Rick’s Cabaret

  • 10 Sep 2013 at 4:41 PM

Bonus Watch ’13: Rick’s Cabaret

Former exotic dancers who were employed at Rick’s Cabaret International Inc. are entitled to be paid a minimum wage, said a U.S. judge who ruled that they were club employees and not independent contractors under the law. Former strippers sued Rick’s Cabaret and its corporate parent RCI Entertainment New York in U.S. District Court in Manhattan in 2009, alleging they weren’t paid any salary in violation of federal and state labor laws. The dancers said they instead received money from customers including “performance fees” for personal dances. Publicly traded Rick’s Cabaret argued that it exercised “minimal control” over the women, whom the company said were independent contractors not covered by labor law. Rick’s Cabaret also filed a countersuit for “unjust enrichment” claiming that the performance fees the dancers earned should be counted against any statutory wage obligation of the defendants. U.S. District Judge Paul Engelmayer in New York today rejected the defendants’ bid for summary judgment, or a ruling before trial, concluding that Rick’s Cabaret had “regulated almost every aspect of the dancers’ behavior within the club.” [Bloomberg, Related: Bankers And Traders “Legitimately” Expensing Strip Clubs Do Rick’s Cabaret A Solid]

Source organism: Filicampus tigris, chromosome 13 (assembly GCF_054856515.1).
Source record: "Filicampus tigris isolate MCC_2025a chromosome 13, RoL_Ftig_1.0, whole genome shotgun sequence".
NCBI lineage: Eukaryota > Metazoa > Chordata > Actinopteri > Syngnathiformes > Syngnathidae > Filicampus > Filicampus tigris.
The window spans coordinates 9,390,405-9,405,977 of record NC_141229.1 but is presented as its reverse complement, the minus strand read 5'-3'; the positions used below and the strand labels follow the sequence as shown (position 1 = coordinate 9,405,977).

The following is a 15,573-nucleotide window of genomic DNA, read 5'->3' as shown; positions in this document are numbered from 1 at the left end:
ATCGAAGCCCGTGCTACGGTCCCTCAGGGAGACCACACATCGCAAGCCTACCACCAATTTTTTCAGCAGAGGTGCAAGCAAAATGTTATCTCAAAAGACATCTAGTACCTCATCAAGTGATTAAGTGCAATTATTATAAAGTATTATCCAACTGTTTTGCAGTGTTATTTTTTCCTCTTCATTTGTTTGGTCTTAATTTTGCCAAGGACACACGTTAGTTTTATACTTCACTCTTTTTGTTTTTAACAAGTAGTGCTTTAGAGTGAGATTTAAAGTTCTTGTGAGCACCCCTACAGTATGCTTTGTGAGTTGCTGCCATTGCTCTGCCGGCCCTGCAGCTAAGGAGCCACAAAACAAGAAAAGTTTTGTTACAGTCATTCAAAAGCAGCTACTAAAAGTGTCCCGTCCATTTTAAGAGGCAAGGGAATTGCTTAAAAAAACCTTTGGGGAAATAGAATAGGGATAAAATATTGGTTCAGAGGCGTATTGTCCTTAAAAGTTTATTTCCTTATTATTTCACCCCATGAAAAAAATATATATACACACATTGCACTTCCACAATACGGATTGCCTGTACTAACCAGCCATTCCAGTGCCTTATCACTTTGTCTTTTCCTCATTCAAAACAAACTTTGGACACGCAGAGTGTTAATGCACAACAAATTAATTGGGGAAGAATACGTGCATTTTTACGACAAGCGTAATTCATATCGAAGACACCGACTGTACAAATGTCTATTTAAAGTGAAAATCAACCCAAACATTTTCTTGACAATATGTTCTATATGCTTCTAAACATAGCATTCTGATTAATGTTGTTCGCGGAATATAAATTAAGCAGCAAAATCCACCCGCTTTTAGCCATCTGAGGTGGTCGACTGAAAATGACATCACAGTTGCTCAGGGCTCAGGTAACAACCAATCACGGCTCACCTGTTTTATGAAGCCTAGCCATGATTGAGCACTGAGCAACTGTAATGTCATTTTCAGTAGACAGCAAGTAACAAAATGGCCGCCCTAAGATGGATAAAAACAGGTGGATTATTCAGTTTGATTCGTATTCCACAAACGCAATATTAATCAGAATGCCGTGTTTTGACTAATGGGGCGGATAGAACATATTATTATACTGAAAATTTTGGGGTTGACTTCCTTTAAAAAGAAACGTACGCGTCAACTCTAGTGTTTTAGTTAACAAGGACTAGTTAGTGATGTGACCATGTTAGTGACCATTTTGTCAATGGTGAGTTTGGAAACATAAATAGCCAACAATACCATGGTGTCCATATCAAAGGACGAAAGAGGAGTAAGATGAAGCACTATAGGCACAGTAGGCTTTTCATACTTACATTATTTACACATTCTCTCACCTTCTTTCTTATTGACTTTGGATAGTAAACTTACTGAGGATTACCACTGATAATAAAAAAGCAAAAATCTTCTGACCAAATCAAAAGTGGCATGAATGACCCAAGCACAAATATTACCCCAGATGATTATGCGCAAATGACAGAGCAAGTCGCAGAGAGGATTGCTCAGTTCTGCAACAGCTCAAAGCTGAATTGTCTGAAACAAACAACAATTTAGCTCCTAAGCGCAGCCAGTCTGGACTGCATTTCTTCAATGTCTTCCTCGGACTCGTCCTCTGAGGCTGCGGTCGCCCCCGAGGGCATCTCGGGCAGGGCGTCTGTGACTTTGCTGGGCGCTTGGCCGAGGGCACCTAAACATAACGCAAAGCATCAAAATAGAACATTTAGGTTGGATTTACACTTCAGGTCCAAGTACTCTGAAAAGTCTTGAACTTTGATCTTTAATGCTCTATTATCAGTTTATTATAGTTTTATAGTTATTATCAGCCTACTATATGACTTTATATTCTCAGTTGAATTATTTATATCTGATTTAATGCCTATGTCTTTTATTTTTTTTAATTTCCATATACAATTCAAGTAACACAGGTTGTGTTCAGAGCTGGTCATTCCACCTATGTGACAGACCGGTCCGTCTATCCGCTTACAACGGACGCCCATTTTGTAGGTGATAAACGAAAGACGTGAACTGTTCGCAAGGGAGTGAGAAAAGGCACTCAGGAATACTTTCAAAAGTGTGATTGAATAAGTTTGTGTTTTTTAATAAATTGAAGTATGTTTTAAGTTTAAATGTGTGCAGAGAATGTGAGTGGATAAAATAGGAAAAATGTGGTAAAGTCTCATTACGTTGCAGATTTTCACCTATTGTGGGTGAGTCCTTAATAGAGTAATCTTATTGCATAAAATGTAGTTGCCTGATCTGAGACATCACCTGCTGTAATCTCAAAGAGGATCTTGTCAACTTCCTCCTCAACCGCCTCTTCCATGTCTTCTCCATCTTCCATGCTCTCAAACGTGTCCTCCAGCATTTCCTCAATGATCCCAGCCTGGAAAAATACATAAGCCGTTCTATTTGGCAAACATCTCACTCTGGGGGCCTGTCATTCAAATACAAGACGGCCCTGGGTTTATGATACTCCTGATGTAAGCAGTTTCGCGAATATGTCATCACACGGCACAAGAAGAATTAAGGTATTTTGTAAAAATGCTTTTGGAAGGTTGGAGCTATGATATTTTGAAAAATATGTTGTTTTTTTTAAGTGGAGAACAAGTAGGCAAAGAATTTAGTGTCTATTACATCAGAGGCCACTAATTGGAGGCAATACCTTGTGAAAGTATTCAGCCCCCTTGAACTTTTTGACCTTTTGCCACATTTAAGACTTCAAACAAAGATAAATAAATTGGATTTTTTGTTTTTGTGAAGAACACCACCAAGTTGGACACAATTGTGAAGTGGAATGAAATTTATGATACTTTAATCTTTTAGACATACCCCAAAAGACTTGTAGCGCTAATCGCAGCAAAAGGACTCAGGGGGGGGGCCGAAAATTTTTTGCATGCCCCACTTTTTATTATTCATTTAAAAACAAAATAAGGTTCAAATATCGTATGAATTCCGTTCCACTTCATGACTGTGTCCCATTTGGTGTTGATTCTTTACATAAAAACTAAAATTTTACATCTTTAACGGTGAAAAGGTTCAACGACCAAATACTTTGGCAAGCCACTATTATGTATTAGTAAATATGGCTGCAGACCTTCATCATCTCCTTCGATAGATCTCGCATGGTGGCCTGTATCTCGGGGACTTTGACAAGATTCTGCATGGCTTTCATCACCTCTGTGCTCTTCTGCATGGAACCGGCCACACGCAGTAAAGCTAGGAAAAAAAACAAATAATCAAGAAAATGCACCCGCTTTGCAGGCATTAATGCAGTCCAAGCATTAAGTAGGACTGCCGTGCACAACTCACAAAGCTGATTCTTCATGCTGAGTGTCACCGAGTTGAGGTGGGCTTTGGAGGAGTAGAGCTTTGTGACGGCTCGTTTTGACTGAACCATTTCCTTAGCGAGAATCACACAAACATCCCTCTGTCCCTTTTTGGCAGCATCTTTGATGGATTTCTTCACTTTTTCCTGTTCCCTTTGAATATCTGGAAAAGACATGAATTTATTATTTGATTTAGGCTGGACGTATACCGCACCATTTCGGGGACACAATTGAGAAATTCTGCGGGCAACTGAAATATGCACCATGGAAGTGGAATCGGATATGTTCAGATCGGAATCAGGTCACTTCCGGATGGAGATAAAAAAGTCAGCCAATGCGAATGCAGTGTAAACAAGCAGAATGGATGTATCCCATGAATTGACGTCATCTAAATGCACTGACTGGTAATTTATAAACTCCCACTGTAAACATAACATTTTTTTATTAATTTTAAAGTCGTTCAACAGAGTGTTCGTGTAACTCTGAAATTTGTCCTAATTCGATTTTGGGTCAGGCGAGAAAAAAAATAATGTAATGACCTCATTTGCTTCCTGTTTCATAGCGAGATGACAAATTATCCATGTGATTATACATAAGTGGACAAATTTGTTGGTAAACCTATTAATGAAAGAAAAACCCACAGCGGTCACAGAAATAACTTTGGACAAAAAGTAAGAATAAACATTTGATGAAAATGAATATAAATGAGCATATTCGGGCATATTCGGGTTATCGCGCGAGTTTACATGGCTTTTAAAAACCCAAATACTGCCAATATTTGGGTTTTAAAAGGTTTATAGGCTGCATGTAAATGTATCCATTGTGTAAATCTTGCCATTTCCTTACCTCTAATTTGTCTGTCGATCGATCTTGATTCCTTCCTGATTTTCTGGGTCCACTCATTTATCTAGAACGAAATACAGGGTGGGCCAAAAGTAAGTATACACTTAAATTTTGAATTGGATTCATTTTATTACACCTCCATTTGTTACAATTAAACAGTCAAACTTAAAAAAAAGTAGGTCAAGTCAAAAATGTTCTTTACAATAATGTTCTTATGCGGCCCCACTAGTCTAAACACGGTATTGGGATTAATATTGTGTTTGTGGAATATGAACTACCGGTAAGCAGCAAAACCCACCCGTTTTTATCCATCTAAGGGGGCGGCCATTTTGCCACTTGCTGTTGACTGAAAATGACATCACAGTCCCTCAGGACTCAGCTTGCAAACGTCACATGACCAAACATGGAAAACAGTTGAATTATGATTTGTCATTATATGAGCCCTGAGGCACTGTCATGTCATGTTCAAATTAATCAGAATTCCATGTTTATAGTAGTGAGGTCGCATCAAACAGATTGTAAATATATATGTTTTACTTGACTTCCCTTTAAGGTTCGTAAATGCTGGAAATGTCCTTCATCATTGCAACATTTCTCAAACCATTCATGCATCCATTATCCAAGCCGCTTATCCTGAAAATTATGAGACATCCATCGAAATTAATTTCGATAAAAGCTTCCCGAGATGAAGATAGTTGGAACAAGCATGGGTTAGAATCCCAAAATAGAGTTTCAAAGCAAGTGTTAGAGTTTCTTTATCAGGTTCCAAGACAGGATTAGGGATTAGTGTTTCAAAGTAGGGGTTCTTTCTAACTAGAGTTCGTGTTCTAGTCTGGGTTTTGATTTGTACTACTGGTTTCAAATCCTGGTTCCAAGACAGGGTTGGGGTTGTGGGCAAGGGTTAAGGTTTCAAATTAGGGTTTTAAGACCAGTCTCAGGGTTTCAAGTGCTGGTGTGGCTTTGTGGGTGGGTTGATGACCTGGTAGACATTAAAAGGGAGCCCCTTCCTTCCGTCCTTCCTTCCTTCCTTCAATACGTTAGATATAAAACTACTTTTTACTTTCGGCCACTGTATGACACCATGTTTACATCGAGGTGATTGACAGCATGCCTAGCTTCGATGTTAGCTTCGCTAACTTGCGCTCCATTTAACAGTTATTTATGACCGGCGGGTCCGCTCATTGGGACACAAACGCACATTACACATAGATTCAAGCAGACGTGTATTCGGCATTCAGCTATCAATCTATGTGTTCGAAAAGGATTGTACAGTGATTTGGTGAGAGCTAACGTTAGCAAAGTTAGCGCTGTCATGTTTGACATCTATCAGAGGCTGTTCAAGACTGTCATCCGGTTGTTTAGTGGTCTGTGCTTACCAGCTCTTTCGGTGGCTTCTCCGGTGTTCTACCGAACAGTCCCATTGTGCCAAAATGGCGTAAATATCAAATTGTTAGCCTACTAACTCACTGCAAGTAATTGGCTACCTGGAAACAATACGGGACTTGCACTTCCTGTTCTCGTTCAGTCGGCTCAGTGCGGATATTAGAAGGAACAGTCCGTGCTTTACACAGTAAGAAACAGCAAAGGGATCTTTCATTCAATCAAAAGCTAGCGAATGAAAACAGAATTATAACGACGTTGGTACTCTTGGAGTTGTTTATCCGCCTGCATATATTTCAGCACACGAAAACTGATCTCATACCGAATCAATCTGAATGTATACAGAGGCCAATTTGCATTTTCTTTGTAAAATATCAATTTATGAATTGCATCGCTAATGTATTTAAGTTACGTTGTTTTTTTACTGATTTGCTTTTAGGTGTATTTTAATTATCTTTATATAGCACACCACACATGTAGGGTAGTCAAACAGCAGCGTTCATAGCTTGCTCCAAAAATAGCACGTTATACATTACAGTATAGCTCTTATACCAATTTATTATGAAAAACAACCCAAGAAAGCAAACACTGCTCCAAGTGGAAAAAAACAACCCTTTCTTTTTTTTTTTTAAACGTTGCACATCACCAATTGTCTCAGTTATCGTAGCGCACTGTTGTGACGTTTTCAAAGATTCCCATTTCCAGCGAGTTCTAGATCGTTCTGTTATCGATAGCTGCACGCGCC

When the financial crisis hit, financial services employees could have easily decided that patronizing strip clubs, alone or with clients, was an expense that had to go. Spent a few more hours on YouPorn and, when there were particularly substantial fees at stake, offered an enthusiastic hand job in the back of the cab after dinner. But guess what? Wall Street didn’t stop hitting up strip clubs and, on the contrary, redoubled its support. So much so that one gentlemen’s club in particular would like to express its appreciation. A little thank you, for  always being there to shove 20’s in g-strings. Read more »